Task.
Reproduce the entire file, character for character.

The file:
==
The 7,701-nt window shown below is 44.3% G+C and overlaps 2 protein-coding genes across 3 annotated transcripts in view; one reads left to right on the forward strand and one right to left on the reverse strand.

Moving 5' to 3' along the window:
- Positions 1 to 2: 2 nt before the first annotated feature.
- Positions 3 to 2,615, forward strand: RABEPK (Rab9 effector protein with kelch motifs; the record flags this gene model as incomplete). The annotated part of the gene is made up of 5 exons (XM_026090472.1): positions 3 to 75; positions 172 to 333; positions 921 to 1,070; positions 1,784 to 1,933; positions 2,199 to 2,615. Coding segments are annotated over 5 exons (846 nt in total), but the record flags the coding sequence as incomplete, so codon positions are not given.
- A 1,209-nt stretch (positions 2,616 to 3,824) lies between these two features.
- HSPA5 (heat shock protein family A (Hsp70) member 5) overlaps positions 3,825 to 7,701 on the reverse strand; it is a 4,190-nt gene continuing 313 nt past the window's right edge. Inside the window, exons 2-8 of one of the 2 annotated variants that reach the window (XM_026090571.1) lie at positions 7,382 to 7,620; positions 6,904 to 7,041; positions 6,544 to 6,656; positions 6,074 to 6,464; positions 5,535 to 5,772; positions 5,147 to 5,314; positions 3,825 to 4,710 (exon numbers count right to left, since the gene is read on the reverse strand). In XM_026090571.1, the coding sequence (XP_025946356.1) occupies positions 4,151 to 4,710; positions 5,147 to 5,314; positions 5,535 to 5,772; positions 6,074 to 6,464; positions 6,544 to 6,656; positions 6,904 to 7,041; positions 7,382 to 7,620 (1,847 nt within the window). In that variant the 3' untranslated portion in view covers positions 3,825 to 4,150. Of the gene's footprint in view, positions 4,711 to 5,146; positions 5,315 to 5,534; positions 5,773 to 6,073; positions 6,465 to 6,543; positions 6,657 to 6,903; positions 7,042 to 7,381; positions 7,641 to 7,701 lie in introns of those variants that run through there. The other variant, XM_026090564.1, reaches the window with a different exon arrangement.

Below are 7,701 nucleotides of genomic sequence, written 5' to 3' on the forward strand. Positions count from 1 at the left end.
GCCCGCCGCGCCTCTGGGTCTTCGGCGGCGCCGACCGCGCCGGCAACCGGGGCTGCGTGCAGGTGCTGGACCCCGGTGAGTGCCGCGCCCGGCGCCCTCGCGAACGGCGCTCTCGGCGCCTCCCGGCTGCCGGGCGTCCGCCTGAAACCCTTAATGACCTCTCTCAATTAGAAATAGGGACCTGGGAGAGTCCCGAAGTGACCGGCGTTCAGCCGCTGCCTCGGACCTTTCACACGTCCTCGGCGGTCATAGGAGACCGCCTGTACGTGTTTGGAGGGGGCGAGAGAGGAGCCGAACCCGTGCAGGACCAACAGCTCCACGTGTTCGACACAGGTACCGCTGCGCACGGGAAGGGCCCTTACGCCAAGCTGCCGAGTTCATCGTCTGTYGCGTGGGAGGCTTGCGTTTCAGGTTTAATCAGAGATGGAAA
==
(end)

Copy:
The 7,701-nt window shown below is 44.3% G+C and overlaps 2 protein-coding genes across 3 annotated transcripts in view; one reads left to right on the forward strand and one right to left on the reverse strand.

Moving 5' to 3' along the window:
- Positions 1 to 2: 2 nt before the first annotated feature.
- Positions 3 to 2,615, forward strand: RABEPK (Rab9 effector protein with kelch motifs; the record flags this gene model as incomplete). The annotated part of the gene is made up of 5 exons (XM_026090472.1): positions 3 to 75; positions 172 to 333; positions 921 to 1,070; positions 1,784 to 1,933; positions 2,199 to 2,615. Coding segments are annotated over 5 exons (846 nt in total), but the record flags the coding sequence as incomplete, so codon positions are not given.
- A 1,209-nt stretch (positions 2,616 to 3,824) lies between these two features.
- HSPA5 (heat shock protein family A (Hsp70) member 5) overlaps positions 3,825 to 7,701 on the reverse strand; it is a 4,190-nt gene continuing 313 nt past the window's right edge. Inside the window, exons 2-8 of one of the 2 annotated variants that reach the window (XM_026090571.1) lie at positions 7,382 to 7,620; positions 6,904 to 7,041; positions 6,544 to 6,656; positions 6,074 to 6,464; positions 5,535 to 5,772; positions 5,147 to 5,314; positions 3,825 to 4,710 (exon numbers count right to left, since the gene is read on the reverse strand). In XM_026090571.1, the coding sequence (XP_025946356.1) occupies positions 4,151 to 4,710; positions 5,147 to 5,314; positions 5,535 to 5,772; positions 6,074 to 6,464; positions 6,544 to 6,656; positions 6,904 to 7,041; positions 7,382 to 7,620 (1,847 nt within the window). In that variant the 3' untranslated portion in view covers positions 3,825 to 4,150. Of the gene's footprint in view, positions 4,711 to 5,146; positions 5,315 to 5,534; positions 5,773 to 6,073; positions 6,465 to 6,543; positions 6,657 to 6,903; positions 7,042 to 7,381; positions 7,641 to 7,701 lie in introns of those variants that run through there. The other variant, XM_026090564.1, reaches the window with a different exon arrangement.

Below are 7,701 nucleotides of genomic sequence, written 5' to 3' on the forward strand. Positions count from 1 at the left end.
GCCCGCCGCGCCTCTGGGTCTTCGGCGGCGCCGACCGCGCCGGCAACCGGGGCTGCGTGCAGGTGCTGGACCCCGGTGAGTGCCGCGCCCGGCGCCCTCGCGAACGGCGCTCTCGGCGCCTCCCGGCTGCCGGGCGTCCGCCTGAAACCCTTAATGACCTCTCTCAATTAGAAATAGGGACCTGGGAGAGTCCCGAAGTGACCGGCGTTCAGCCGCTGCCTCGGACCTTTCACACGTCCTCGGCGGTCATAGGAGACCGCCTGTACGTGTTTGGAGGGGGCGAGAGAGGAGCCGAACCCGTGCAGGACCAACAGCTCCACGTGTTCGACACAGGTACCGCTGCGCACGGGAAGGGCCCTTACGCCAAGCTGCCGAGTTCATCGTCTGTYGCGTGGGAGGCTTGCGTTTCAGGTTTAATCAGAGATGGAAA